5/20/2012 | Share this article:By Brian Kellogg ~
Christian apologist Dr. William Lane Craig often uses the argument from personal experience in an effort to prove his god.
Craig says (in his own words):
The way in which I know Christianity is true is first and foremost is the basis of the witness of the Holy Spirit in my heart. And this gives me self-authenticating means of knowing Christianity is true wholly apart from the evidence. And therefore, even if in some historically contingent circumstances the evidence that I have available to me should turn against Christianity, I do not think that controverts the witness of the Holy Spirit."
This argument is obviously inept, but we will go into it somewhat. If Dr. Craig would affirm this argument's validity then he must also be willing to allow all other religions to offer such evidence as well. I do not believe he would accept this due to the exclusivity that Christianity demands. This tool of argumentation only helps to underscore the weakness of Dr. Craig's argument as a whole. At the end of the day Christianity is based on faith. The bible is explicit on this point. His use of this argument therefore reinforces the absolute subjectivity required to accept the myriad of bronze age myths found in Christianity's holy book as true. I along with Hitchens wish christian apologists would just concede this obvious point and be done with it.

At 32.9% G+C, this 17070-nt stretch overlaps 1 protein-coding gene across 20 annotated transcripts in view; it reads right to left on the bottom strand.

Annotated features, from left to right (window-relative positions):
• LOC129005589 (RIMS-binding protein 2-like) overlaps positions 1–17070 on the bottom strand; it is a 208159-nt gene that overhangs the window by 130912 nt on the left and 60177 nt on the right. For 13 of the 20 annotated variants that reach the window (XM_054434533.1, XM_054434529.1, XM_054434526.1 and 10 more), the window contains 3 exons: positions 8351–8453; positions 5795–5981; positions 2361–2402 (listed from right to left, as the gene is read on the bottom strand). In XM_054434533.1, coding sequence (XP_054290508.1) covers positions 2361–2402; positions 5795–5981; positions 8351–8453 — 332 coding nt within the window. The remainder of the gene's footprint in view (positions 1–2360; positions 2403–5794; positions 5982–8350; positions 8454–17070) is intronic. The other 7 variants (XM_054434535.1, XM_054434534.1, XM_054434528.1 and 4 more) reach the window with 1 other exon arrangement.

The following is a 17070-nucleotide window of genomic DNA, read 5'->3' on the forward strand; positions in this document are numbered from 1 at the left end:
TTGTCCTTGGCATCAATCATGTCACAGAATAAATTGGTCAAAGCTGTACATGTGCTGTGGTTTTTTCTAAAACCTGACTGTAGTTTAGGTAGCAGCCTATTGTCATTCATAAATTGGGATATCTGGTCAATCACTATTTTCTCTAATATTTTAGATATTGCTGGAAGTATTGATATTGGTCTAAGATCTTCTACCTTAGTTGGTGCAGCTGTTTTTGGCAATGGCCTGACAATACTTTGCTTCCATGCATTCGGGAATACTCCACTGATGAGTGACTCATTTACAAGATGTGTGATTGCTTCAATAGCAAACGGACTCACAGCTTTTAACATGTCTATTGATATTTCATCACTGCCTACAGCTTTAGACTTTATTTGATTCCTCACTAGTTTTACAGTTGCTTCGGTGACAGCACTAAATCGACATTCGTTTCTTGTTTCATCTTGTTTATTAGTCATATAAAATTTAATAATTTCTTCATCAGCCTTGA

The anthropological argument argues for the existence of god due to the need for moral absolutes and the fact that most are born with an innate knowledge of basic right and wrong. Wanting a prime mover in order to communicate moral absolutes to us does not magically make such a prime mover exist. The wanting does not necessitate the needing. We often hear from christians that god must exist otherwise nothing is evil and everything is permissible. If there are no absolutes then whoever holds power creates the absolutes. This is the argument I often made as a christian. An honest review of history shows that it is those holding and wielding power that have determined what is and is not allowable and this is undeniably self evident. Wanting an omnipotent, omniscient, and omnipresent god to tell us right from wrong only moves this problem up to an intolerable level. At least when there are humans in power that hurt and oppress their people those in power can hopefully be overthrown. If it is a god doing this then we are to be supremely pitied.
Looking at morals as an evolutionary result, still in process thankfully, of a social species is quite natural and obvious from a secular perspective. As we can see this evolutionary process produces socially acceptable behavior, but also causes us to distrust those that are outsiders and/or much different than those in our social circle. This is far more likely and preferable in my humble opinion.